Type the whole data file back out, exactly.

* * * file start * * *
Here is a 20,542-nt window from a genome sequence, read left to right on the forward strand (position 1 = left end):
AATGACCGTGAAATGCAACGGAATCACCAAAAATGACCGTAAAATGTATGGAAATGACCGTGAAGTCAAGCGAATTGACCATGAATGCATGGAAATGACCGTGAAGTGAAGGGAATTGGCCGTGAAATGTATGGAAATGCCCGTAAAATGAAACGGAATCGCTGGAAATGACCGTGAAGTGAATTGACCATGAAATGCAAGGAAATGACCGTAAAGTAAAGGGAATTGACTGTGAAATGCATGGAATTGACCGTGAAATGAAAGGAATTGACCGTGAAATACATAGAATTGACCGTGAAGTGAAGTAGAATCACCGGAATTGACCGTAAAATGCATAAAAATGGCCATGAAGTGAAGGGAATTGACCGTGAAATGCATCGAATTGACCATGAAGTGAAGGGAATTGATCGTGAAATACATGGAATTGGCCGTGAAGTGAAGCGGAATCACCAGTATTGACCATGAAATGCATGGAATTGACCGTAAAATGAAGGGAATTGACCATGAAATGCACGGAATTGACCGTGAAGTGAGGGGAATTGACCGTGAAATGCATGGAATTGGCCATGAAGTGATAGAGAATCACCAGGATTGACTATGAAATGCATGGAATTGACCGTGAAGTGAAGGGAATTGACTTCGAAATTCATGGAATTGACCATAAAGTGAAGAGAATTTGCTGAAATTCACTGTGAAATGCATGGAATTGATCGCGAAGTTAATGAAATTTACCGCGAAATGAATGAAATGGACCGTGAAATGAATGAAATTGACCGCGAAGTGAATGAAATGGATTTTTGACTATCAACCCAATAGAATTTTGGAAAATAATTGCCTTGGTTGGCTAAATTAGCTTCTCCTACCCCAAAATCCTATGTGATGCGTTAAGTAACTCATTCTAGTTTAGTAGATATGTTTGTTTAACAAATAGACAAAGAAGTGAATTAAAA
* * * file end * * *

Here is a 20,542-nt window from a genome sequence, read left to right on the forward strand (position 1 = left end):
AATGACCGTGAAATGCAACGGAATCACCAAAAATGACCGTAAAATGTATGGAAATGACCGTGAAGTCAAGCGAATTGACCATGAATGCATGGAAATGACCGTGAAGTGAAGGGAATTGGCCGTGAAATGTATGGAAATGCCCGTAAAATGAAACGGAATCGCTGGAAATGACCGTGAAGTGAATTGACCATGAAATGCAAGGAAATGACCGTAAAGTAAAGGGAATTGACTGTGAAATGCATGGAATTGACCGTGAAATGAAAGGAATTGACCGTGAAATACATAGAATTGACCGTGAAGTGAAGTAGAATCACCGGAATTGACCGTAAAATGCATAAAAATGGCCATGAAGTGAAGGGAATTGACCGTGAAATGCATCGAATTGACCATGAAGTGAAGGGAATTGATCGTGAAATACATGGAATTGGCCGTGAAGTGAAGCGGAATCACCAGTATTGACCATGAAATGCATGGAATTGACCGTAAAATGAAGGGAATTGACCATGAAATGCACGGAATTGACCGTGAAGTGAGGGGAATTGACCGTGAAATGCATGGAATTGGCCATGAAGTGATAGAGAATCACCAGGATTGACTATGAAATGCATGGAATTGACCGTGAAGTGAAGGGAATTGACTTCGAAATTCATGGAATTGACCATAAAGTGAAGAGAATTTGCTGAAATTCACTGTGAAATGCATGGAATTGATCGCGAAGTTAATGAAATTTACCGCGAAATGAATGAAATGGACCGTGAAATGAATGAAATTGACCGCGAAGTGAATGAAATGGATTTTTGACTATCAACCCAATAGAATTTTGGAAAATAATTGCCTTGGTTGGCTAAATTAGCTTCTCCTACCCCAAAATCCTATGTGATGCGTTAAGTAACTCATTCTAGTTTAGTAGATATGTTTGTTTAACAAATAGACAAAGAAGTGAATTAAAA